Xin is a fourth-year PhD student at Georgia Tech working with Prof. Mayur Naik. He received his bachelor degree from Shanghai Jiaotong University in 2011. His research interests include program analysis, program verification, mobile-cloud computing and approximate computing. Currently his research mainly focuses on self-adaptive program analysis for large programs. He is a recipient of a PLDI Distinguished Paper Award (2014).

Research Summary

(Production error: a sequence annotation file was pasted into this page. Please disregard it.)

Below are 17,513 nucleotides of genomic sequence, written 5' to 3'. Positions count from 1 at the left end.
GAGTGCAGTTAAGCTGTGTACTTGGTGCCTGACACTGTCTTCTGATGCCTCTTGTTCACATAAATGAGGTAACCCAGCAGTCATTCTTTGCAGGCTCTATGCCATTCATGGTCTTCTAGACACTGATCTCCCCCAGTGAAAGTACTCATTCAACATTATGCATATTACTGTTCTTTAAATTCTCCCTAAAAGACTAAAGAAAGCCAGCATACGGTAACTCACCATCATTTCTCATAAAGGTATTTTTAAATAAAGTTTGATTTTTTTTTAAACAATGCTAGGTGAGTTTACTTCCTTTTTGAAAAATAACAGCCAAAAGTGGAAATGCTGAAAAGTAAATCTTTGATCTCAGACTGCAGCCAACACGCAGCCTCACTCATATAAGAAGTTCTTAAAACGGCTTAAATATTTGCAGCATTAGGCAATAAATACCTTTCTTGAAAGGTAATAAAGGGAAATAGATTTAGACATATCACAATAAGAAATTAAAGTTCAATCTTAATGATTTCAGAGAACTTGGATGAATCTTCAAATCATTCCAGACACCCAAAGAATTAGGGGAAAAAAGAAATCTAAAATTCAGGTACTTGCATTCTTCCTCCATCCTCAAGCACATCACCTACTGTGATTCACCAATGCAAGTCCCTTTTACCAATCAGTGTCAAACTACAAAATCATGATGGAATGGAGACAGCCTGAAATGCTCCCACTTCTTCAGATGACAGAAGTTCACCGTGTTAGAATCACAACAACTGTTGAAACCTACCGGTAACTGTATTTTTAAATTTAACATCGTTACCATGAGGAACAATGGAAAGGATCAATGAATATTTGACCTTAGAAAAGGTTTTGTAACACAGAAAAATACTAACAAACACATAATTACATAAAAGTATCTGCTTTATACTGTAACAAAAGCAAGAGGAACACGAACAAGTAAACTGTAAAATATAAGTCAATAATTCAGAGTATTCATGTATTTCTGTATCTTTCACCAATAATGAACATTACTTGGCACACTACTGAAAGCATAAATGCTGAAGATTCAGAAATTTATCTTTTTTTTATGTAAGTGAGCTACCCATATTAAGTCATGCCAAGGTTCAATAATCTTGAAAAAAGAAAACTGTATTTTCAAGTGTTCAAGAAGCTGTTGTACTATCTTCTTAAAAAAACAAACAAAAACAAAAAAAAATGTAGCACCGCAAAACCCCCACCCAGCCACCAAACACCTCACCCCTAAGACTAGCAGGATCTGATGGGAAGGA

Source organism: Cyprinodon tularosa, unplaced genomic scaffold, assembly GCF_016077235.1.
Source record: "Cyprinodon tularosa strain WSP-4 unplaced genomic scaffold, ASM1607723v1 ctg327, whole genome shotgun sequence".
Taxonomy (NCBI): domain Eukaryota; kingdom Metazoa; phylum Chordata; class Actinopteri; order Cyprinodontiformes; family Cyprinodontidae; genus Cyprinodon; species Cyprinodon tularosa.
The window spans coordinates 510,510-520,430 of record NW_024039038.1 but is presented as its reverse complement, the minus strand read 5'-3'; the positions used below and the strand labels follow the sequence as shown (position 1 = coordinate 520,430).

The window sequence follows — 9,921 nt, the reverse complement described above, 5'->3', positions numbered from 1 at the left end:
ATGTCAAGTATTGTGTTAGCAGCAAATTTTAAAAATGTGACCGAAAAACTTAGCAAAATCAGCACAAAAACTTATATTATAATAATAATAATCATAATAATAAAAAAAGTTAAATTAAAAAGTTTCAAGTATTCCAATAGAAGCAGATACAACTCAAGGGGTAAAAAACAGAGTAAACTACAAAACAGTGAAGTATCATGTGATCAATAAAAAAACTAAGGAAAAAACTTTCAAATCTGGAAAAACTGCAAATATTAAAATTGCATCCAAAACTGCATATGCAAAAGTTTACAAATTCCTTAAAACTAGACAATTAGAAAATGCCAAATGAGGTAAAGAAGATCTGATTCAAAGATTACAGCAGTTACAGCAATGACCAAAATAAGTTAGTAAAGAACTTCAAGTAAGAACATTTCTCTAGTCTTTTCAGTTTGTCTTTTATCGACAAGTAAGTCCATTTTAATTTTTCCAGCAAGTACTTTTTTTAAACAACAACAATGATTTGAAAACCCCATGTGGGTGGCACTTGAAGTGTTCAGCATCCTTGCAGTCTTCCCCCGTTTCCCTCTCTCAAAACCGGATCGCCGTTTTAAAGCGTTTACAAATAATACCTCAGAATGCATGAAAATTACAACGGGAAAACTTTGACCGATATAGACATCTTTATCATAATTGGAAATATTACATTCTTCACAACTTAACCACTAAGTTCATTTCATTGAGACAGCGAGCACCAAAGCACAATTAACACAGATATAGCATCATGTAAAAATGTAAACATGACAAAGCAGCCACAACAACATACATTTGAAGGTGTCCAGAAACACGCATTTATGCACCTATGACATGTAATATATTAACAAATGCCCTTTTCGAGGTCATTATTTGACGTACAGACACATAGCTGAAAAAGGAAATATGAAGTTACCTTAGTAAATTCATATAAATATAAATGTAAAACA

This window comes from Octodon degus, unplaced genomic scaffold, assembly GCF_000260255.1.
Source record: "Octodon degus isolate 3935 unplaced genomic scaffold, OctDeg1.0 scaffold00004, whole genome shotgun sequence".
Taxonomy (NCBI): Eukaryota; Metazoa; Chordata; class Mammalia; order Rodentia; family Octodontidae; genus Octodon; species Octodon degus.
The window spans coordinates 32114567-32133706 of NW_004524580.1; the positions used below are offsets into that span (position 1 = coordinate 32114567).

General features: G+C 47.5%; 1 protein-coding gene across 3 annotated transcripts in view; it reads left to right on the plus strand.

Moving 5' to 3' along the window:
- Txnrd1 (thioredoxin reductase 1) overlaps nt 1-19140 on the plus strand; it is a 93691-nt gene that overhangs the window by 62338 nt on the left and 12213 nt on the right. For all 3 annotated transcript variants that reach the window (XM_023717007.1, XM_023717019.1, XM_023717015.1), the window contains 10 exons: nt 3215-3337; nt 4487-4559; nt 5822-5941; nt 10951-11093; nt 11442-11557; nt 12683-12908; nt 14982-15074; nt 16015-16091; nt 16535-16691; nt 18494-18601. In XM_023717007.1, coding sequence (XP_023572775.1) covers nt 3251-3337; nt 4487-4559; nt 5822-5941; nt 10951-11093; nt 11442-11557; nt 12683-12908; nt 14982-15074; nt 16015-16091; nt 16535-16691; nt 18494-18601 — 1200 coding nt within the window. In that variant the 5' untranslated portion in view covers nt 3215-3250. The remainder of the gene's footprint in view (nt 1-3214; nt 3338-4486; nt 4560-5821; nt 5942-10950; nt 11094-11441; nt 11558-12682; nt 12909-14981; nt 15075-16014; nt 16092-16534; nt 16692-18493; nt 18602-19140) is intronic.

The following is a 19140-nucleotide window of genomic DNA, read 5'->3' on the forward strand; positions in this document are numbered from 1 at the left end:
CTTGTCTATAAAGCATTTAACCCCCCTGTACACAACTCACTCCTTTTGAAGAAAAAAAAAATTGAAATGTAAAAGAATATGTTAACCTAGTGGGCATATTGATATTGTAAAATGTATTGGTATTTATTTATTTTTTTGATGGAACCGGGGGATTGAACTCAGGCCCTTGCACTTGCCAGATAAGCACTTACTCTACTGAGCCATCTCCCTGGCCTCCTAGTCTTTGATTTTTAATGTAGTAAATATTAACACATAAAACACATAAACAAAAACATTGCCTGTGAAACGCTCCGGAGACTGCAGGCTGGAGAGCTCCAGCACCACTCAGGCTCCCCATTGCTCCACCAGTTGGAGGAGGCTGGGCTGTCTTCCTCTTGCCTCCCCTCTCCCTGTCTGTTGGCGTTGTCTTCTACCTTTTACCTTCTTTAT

Automated program analysis has shown the ability to proven on-trivial properties of real-world programs. Due to the undecidable nature of these properties, program analysis involves making various trade-offs. Diverse artifacts built atop program analysis place divergent demands on these trade-offs. Therefore, to be effective, program analysis must be adapted to the client needs, in aspects of scalability, applicability, and accuracy. Today’s program analyses, however, do not provide useful tuning knobs on such aspects. As a result, effectively building artifacts atop current program analyses demands Herculean efforts or specialists knowing algorithmic and engineering aspects of program analysis. Xin’s research seeks to bridge the gap between program analyses and clients, by proposing a general computer-assisted approach to effectively adapt program analyses to diverse clients. His work casts adaptivity as a large-scale optimization problem, and solves it by applying novel search algorithms including iterative refinement, constraint solving and other techniques.